Let us know when it's time to panic, OK?

Susan Reimer suspects the guys on Wall St. have a vested interest in us folks on Main St. acting like nothing's wrong

August 22, 2011|Susan Reimer

Don't panic.

That's what Wall Street is telling Main Street.

Those same guys who are photographed almost daily with their faces buried in their hands — there is even an Internet photo gallery called "The Brokers With Hands on Their Faces Blog" — are telling us not to panic.

So, I have been wondering. What does "don't panic" mean? If we shouldn't panic when the Dow drops 600 points in a single day, when, exactly, should we panic? When it drops 400 points the next day?

What would panicking look like, anyway? If brokers holding their heads as if they are nursing the worst hangover ever isn't panicking, what is? Money in mattresses? Bodies on the sidewalk? Soup lines?

CNBC's Jim Cramer, host of "Mad Money" and a pretty volatile guy himself, said, "Whenever we hear 600-point decline, you can't help but be scared to death. Still, stay the course."

What course would that be, Jim — the one off the cliff? The one from the top of the roller-coaster? The one into the Jersey barrier?

The smart course appears to be cash and gold. But I'll bet that's not the course you are on, is it? That's because you stayed the course when everybody else was getting out of the market and putting their savings in cash and gold.

My guess is, they were panicking when they did that.

Wall Street has a vested interest in Main Street "staying the course." They need us to keep pouring our savings into mutual funds as if there weren't a hole in the bottom of that bag. If we quit saving for retirement — a finish line that keeps moving — those clowns will be out of work.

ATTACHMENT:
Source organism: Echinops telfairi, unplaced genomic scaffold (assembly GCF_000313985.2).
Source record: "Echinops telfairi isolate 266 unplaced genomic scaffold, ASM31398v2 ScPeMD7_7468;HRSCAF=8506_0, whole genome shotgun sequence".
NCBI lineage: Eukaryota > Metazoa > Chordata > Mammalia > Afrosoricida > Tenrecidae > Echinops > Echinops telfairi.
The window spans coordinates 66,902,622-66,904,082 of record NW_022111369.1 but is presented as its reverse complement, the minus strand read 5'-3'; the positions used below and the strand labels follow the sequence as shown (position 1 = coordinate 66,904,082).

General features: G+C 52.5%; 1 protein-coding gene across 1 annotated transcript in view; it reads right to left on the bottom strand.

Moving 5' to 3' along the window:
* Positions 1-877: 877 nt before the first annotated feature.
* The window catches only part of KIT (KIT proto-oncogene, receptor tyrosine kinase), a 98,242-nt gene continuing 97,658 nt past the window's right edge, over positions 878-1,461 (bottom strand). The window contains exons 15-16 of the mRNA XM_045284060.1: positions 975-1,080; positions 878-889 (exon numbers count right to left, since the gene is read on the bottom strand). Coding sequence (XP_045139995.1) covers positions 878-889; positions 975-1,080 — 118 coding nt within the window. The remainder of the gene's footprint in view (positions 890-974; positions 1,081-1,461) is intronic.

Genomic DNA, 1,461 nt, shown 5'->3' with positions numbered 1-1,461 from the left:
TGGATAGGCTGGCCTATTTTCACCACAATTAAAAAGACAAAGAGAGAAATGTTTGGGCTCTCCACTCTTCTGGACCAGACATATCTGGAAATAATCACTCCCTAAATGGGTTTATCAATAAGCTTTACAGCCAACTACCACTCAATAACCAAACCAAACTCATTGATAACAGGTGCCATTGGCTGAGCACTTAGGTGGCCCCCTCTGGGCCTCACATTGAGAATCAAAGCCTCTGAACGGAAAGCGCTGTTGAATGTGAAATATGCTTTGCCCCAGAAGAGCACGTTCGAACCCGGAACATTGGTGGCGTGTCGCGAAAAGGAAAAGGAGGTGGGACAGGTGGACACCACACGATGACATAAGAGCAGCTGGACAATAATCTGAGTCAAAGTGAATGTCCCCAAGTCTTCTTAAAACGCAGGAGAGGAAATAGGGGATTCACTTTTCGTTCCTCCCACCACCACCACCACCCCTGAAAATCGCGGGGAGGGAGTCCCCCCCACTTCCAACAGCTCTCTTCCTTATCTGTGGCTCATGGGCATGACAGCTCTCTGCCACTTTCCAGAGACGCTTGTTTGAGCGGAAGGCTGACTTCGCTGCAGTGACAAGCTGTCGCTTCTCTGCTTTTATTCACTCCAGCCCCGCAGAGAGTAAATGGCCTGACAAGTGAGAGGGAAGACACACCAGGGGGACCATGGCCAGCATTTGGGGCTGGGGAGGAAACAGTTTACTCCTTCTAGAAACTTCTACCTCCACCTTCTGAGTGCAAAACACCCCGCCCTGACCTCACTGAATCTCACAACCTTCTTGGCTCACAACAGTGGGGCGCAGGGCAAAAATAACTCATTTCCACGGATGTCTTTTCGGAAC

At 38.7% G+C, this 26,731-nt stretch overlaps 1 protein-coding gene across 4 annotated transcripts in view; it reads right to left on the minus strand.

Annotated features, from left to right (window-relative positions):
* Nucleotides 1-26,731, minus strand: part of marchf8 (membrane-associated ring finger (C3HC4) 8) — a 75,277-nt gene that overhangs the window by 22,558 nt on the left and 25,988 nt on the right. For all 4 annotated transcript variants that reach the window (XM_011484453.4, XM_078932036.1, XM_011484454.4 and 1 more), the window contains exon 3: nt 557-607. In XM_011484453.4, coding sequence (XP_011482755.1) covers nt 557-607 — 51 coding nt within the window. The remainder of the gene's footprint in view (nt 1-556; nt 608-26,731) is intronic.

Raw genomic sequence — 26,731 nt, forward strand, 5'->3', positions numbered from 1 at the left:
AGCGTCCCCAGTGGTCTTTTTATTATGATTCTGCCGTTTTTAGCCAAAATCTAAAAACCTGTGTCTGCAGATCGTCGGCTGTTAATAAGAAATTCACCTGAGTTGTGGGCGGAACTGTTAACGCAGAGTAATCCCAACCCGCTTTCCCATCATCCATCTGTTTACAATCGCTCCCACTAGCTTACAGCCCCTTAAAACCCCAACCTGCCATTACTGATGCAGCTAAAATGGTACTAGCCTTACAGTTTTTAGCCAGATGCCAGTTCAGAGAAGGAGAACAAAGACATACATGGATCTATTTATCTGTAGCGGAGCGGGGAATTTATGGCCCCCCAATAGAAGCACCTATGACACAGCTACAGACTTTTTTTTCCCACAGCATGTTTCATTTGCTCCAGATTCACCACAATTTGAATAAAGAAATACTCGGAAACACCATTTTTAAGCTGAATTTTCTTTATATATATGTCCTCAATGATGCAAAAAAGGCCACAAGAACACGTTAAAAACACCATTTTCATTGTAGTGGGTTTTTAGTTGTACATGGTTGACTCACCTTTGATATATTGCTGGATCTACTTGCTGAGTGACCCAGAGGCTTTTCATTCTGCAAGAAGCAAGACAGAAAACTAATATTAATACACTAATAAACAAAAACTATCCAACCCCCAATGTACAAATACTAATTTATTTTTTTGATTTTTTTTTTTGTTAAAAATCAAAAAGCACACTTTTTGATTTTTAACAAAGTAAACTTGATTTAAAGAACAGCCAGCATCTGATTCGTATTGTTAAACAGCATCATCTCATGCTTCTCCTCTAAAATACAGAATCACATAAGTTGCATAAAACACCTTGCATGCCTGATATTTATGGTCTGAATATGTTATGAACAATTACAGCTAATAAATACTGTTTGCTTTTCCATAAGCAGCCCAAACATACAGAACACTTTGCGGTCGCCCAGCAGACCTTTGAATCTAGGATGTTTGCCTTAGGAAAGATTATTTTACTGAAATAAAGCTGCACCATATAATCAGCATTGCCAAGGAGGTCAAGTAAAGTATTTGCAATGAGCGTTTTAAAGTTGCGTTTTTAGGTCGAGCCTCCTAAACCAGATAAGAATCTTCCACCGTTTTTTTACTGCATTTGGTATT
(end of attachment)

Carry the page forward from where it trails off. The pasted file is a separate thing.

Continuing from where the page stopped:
And I bet they would panic then.

A McClatchy-Marist poll shows that 70 percent of Americans think the worst is yet to come, and that poll was taken before Standard & Poor's downgraded the U.S. credit rating.

(In a side note, the U.S. government is now investigating S&P for irregularities. Don't you love it? If S&P were a person, it would be on an enemies list and have its phones tapped.)

Anyway, 70 percent of Americans believe that the country is not just "on the wrong track," a question that is often asked in these kinds of polls. No. They believe we are in for some fresh hell, that something is heading our way that we can't imagine or describe.

Should we wait until it arrives? And then panic?

The New York Times has been writing about "neurofinance," the study of how our brains operate when it comes to money.

I bet if you scanned a person's brain while telling him that his 401(k) is now worth zip, his gray matter would light up like a Ferris wheel at night. Maybe that's what panicking looks like? Like your brain is on fire?

Don't panic, Wall Street is telling Main Street. Over time, the stock market returns 7 percent to 10 percent. Not the most recent 10 years, it's true. The S&P Index is nearly a percent lower than it was 10 years ago.

Wall Street is apparently referring to some other decade.

A decade when everybody wasn't panicking all the time.

Susan Reimer's column appears Mondays. Her email is susan.reimer@baltsun.com.

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